Letter writers suggest the Peninsula’s critics of train noise and supporters of rail relocation need more information.

Letter writers suggest the Peninsula’s critics of train noise and supporters of rail relocation need more information.

LETTERS: Noise levels not up to train crew

Editor:

Re: Hoping for change down the line, Aug. 26 letters.

Editor:

Re: Hoping for change down the line, Aug. 26 letters.

Although I appreciate letter-writer John Oliver’s noise-pollution concerns, the Canadian Rail Operating Rule #14(L) states that at public crossings at grade, trains operating at a speed less then 44 m.p.h. must blow their whistles – two long, one short and one long – to provide 20 seconds warning prior to entering the crossing until the crossing is fully occupied.

If an accident occurred at a crossing, and the above rule was not adhered to by the train crew, they could be dismissed by the railway for non-compliance of the rules. If there were injuries or deaths, the train crew could be sued for damages caused by the accident.

Unfortunately, the new locomotives do not have a whistle cord or valve that one could regulate the amount of air going to the whistles. They are now equipped with a button that electronically operates a valve that supplies main reservoir air – approximately 130 pounds – to the whistles, which gives the maximum output.

West Vancouver has had an anti-whistle bylaw for years. Maybe you should try this route.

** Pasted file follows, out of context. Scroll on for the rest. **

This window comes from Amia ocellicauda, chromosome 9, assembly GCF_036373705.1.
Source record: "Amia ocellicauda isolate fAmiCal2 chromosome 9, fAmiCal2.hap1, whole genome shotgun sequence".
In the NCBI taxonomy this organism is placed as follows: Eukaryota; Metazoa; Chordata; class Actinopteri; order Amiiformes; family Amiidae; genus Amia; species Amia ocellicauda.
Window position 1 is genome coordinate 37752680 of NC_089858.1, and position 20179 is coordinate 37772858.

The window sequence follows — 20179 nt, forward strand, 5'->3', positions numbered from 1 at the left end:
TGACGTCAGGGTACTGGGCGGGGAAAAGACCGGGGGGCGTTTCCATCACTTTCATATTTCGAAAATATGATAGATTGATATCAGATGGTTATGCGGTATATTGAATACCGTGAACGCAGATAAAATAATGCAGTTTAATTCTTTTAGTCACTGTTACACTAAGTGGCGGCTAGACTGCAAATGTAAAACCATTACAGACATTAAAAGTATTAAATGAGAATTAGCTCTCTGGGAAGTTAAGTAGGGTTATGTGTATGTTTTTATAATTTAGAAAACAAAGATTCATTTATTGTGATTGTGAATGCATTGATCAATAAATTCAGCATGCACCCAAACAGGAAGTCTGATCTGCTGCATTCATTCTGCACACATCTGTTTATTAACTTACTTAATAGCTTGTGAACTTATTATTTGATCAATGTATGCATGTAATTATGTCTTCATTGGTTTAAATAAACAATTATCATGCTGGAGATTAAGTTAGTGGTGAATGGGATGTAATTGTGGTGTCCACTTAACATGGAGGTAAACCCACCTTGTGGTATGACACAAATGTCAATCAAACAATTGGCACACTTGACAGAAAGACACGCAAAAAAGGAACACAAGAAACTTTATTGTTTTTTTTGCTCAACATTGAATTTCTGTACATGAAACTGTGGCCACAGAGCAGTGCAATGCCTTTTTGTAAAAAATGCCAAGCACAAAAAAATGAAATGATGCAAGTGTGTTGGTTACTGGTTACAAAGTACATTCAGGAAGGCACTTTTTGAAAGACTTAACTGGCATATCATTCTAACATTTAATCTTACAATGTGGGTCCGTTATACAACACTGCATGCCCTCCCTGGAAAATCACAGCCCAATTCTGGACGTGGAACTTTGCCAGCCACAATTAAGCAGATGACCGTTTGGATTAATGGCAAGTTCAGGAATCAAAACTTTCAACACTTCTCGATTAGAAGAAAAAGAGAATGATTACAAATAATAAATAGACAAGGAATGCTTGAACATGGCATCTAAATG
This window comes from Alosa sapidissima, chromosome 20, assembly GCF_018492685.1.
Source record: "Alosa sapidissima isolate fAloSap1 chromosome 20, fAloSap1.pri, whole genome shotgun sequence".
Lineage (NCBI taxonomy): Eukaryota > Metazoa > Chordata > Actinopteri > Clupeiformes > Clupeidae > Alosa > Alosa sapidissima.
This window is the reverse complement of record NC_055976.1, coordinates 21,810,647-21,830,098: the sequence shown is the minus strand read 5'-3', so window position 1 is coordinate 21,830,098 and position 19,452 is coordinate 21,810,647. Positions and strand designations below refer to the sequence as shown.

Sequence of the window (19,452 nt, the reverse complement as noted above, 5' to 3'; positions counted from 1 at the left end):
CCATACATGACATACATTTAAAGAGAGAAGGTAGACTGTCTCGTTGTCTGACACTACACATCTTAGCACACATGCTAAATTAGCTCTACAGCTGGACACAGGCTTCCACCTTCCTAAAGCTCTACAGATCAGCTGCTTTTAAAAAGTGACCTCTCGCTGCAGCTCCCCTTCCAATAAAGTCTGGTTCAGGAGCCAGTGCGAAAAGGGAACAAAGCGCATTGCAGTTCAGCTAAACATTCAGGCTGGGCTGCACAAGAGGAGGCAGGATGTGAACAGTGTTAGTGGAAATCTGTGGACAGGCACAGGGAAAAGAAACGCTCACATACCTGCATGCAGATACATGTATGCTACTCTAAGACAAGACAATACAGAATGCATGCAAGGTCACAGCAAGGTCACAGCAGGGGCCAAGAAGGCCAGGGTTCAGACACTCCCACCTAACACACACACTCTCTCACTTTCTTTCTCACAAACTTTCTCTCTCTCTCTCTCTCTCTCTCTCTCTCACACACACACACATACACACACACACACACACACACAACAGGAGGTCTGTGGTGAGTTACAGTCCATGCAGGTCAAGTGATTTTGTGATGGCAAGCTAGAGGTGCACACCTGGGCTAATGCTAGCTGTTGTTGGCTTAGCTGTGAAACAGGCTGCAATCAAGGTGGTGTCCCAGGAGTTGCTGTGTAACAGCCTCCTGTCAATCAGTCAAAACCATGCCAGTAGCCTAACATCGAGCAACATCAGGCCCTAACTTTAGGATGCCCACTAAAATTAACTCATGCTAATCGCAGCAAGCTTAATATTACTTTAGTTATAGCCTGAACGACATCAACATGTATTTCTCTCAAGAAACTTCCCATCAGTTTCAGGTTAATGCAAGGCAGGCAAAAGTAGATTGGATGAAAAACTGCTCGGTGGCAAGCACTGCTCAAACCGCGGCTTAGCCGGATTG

Barry Turriff, Delta

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Relocation hurdles add up

Editor:

Sorry, folks, in spite of all the whining, that railway ain’t movin’.

And a pox on all politicians for pandering and telling you it’s possible.

Let’s peg the cost at over $5 billion, including a long tunnel under the Peninsula: think the $1.9-billion Canada Line times two, or nearly $4 billion right there.

And if you love TransLink, you’re going to just die for a cost-overrun project like this one.

Then consider buying at least a thousand or so million-dollar properties for the right-of-way, no matter where that right-of-way goes, and building railway-strength bridges over two rivers.

This is only on the Canadian side, mind you. How about property acquisition and bridges and overpasses on the American side, for example over the I-5? Not to mention BNSF and various levels of U.S. local, state and federal governments having to sign off on any changes.

Seem likely to you?

Perry Kilby, White Rock